Nityanando’s experiment: to live as if one had just one year to live…
Live each day like it’s your last.
One day, you’re gonna be right!”
– Ray Charles
Right on, Ray!
Before joining the current Sammasati Support-Person Training, one participant – voluntarily, and healthy in body and mind – immersed himself in an extreme experiment. He decided to live as if he had just one year to live. Looking back, Nityanando says, “It is one of the greatest things I’ve ever done, that I’ve ever given my totality to.”
Though Nityanando found the inspiration for the experiment elsewhere, Stephen Levine makes the same proposal in his book, A Year to Live. Chapter by chapter he lays out the components of what he regards as a healing process that ‘allows a gradual completion of all that lies behind and a clear-eyed entrance into whatever may lie ahead. A process of clarity, insight and closure’. (p7) He also includes themes one might address through the year – around ‘noticing’ (aka witnessing), reviewing one’s life, practising forgiveness, looking at one’s fears about dying, and so on. I’d personally add more meditation but it’s undoubtedly an inspiring read, a ‘profound guide for savouring life’ as Daniel Goleman puts it.
“I took the idea on immediately because it shocked me,” Nityanando recalls. “I saw, ‘Oh that’s how it is – death just comes out of the blue; you don’t get ready for it’. So I took it on – that I had 365 days to live. The impact was huge,” he says.
“When there is only a year remaining, our options expand exponentially,” Levine suggests. “Should we go on vacation… get married… divorced… take up macramé… get a face-lift… consider cryonics?” (p15) For Nityanando, one priority was to address those relationships that remained incomplete; ones in which there were unresolved issues. With that intention he travelled to Australia and South America. Meeting up with the people concerned, he found that things panned out somewhat differently; in fact they led to a wholly unimagined but significant insight. While some things did get resolved – meaning that he felt better, sometimes in the completing of one thing, he says, “I made a mess somewhere else!”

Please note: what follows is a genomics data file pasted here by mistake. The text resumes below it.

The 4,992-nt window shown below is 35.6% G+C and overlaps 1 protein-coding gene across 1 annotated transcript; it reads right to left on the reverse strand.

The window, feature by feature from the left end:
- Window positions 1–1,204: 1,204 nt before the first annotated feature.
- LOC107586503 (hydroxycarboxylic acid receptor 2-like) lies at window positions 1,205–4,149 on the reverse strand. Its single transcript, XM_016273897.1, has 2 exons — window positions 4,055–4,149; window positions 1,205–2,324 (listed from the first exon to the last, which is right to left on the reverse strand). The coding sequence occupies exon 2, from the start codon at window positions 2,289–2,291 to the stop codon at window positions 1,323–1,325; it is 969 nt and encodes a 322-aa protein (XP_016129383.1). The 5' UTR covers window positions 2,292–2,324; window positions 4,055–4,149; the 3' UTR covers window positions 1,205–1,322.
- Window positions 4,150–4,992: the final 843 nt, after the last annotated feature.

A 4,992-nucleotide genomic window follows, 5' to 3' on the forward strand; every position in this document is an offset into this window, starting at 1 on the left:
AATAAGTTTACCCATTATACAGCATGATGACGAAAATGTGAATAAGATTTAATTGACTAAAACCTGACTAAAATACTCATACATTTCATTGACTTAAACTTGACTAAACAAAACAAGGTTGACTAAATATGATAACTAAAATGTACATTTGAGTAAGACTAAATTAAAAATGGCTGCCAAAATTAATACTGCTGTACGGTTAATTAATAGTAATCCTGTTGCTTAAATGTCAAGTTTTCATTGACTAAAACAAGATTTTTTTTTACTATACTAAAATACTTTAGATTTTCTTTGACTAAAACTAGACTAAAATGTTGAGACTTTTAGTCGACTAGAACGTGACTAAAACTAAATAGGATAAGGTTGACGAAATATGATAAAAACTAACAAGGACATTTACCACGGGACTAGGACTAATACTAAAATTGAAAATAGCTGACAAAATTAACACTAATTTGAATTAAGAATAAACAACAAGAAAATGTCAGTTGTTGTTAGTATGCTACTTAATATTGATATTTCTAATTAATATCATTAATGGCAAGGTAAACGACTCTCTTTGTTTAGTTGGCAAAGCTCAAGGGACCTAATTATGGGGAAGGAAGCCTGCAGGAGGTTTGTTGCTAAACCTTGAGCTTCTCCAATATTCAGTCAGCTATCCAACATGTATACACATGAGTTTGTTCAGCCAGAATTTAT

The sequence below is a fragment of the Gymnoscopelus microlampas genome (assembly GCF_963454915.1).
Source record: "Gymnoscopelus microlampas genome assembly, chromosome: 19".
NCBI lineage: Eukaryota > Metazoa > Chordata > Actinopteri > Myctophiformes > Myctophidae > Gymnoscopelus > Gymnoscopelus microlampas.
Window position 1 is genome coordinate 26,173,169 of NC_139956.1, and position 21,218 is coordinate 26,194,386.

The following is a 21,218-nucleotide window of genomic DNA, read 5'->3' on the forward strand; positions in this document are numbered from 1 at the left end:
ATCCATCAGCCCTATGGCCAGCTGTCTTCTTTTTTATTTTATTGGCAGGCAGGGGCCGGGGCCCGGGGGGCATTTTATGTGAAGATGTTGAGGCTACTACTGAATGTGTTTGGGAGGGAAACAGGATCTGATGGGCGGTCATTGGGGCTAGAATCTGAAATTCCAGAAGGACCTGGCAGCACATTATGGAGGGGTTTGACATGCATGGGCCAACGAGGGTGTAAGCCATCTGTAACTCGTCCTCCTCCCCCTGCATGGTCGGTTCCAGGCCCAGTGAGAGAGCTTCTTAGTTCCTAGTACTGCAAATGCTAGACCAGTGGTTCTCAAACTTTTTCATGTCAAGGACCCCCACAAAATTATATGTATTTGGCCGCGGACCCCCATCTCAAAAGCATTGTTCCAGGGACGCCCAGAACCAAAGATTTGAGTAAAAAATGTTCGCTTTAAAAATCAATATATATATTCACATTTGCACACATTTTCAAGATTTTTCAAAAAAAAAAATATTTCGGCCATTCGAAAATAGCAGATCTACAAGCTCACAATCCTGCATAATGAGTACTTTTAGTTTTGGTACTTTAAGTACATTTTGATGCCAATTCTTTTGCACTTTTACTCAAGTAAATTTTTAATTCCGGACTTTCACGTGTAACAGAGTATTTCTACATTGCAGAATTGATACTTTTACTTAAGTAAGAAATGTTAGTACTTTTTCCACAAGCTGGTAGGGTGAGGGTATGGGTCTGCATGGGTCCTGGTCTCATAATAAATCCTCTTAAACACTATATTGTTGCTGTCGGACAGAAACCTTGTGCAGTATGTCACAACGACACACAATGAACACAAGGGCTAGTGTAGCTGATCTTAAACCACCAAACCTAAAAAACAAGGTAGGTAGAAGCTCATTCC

“The understanding began to grow that when I want to complete or resolve something, underneath what I really mean is: ‘I want to feel good and I don’t. I don’t like feeling uncomfortable and I want to do whatever I need to do to feel comfortable.’ I got to see that some things don’t particularly feel good, and that feeling uncomfortable is a very real part of life and that’s okay. We don’t necessarily need to do anything about it. At the start of Osho’s recorded audio discourses are the words: ‘This discourse is complete in itself….’ That has become a very big part of my life – ‘This meeting is complete in itself’, ‘This issue is complete in itself’, ‘This moment is complete in itself’.”
Did you inform your friends of what you were doing? I want to know.
Even though it created difficulties, he couldn’t bring himself to. That was less from a conscious decision and more from an urgency not to postpone. As part of his experiment Nityanando started to ‘take the freedom’ to really tune into what he wanted, moment to moment. That might mean saying to a friend, ‘I don’t want to talk right now’, and also spending a lot of time alone in his room.
He thought he’d be supported – “What is this idea of a ‘friend’ if one cannot be true to oneself? What am I doing here if not to be true to myself?” he wondered – but was surprised, even shocked by the reactions. “Some close friendships, though still intact now, did lose a depth of intimacy,” he says. “Yet others became deeper.”
I’m simultaneously admiring of his uncompromising attitude and also wondering if, in the same position, I’d be willing to put my friendships at stake.
After the year was over did you explain to your friends what you’d been doing? I ask.